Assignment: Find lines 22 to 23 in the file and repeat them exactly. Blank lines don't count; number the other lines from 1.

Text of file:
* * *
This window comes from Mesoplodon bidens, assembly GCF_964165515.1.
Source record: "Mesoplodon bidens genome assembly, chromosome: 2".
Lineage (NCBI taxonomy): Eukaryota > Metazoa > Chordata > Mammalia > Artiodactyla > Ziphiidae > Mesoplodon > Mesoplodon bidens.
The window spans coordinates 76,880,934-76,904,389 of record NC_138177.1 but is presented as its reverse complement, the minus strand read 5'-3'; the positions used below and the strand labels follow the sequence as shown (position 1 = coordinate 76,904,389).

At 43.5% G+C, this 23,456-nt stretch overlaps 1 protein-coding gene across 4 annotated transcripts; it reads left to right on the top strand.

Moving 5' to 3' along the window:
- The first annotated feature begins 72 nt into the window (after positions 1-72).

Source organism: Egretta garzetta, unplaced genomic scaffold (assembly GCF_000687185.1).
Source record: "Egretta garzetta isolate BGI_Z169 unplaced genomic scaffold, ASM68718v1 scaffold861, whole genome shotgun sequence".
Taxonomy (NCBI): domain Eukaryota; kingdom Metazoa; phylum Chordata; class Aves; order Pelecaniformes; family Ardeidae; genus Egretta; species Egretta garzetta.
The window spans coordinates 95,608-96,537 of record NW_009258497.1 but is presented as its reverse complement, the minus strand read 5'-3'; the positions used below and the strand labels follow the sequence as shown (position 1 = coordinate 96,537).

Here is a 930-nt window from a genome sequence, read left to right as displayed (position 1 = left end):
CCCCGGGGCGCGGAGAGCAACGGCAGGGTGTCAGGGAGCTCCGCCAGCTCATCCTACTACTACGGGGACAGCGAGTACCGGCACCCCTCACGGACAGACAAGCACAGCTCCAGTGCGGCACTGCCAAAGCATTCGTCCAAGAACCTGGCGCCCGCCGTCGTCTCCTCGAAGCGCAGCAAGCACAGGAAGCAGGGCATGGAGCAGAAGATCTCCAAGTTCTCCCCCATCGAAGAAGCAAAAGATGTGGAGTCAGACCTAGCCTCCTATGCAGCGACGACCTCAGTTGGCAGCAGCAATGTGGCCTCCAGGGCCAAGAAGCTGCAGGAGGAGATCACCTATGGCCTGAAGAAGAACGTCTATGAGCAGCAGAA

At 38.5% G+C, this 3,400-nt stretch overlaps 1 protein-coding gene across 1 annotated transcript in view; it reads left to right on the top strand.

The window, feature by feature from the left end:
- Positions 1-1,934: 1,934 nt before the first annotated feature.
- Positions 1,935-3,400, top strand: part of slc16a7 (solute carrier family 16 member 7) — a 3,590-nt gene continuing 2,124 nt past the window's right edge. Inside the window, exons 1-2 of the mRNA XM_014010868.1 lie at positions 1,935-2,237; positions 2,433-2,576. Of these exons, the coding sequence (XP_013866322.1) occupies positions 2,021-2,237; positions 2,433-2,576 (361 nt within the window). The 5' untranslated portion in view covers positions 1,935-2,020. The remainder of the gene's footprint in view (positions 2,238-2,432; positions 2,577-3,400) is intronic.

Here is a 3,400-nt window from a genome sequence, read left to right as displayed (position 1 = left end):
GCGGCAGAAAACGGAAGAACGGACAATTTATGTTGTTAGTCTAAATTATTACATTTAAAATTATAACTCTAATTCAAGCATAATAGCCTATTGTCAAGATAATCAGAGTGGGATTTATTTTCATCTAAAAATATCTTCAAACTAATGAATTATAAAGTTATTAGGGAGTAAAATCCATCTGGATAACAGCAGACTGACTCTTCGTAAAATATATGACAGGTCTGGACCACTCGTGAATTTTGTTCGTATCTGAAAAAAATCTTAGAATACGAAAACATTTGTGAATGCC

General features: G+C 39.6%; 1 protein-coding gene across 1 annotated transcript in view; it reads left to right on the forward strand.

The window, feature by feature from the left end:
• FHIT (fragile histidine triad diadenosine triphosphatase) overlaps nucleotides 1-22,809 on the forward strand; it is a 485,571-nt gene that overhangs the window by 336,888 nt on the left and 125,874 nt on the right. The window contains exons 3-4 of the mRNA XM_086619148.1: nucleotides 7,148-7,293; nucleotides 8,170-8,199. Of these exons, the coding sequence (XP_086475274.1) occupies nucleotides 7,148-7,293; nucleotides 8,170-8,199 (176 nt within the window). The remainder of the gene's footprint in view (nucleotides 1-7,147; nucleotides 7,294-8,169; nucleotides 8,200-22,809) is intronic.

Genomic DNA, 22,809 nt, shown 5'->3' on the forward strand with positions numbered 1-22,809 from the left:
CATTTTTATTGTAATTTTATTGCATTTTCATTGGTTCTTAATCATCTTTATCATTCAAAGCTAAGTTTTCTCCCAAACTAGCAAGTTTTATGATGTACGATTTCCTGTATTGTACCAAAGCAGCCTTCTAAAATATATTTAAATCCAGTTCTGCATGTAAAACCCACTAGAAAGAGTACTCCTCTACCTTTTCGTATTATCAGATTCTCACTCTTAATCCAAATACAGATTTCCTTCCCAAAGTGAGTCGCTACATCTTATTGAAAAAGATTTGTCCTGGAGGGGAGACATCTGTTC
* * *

• FHIT (fragile histidine triad diadenosine triphosphatase) overlaps nucleotides 1-22,809 on the forward strand; it is a 485,571-nt gene that overhangs the window by 336,888 nt on the left and 125,874 nt on the right. The window contains exons 3-4 of the mRNA XM_086619148.1: nucleotides 7,148-7,293; nucleotides 8,170-8,199. Of these exons, the coding sequence (XP_086475274.1) occupies nucleotides 7,148-7,293; nucleotides 8,170-8,199 (176 nt within the window). The remainder of the gene's footprint in view (nucleotides 1-7,147; nucleotides 7,294-8,169; nucleotides 8,200-22,809) is intronic.

Genomic DNA, 22,809 nt, shown 5'->3' on the forward strand with positions numbered 1-22,809 from the left: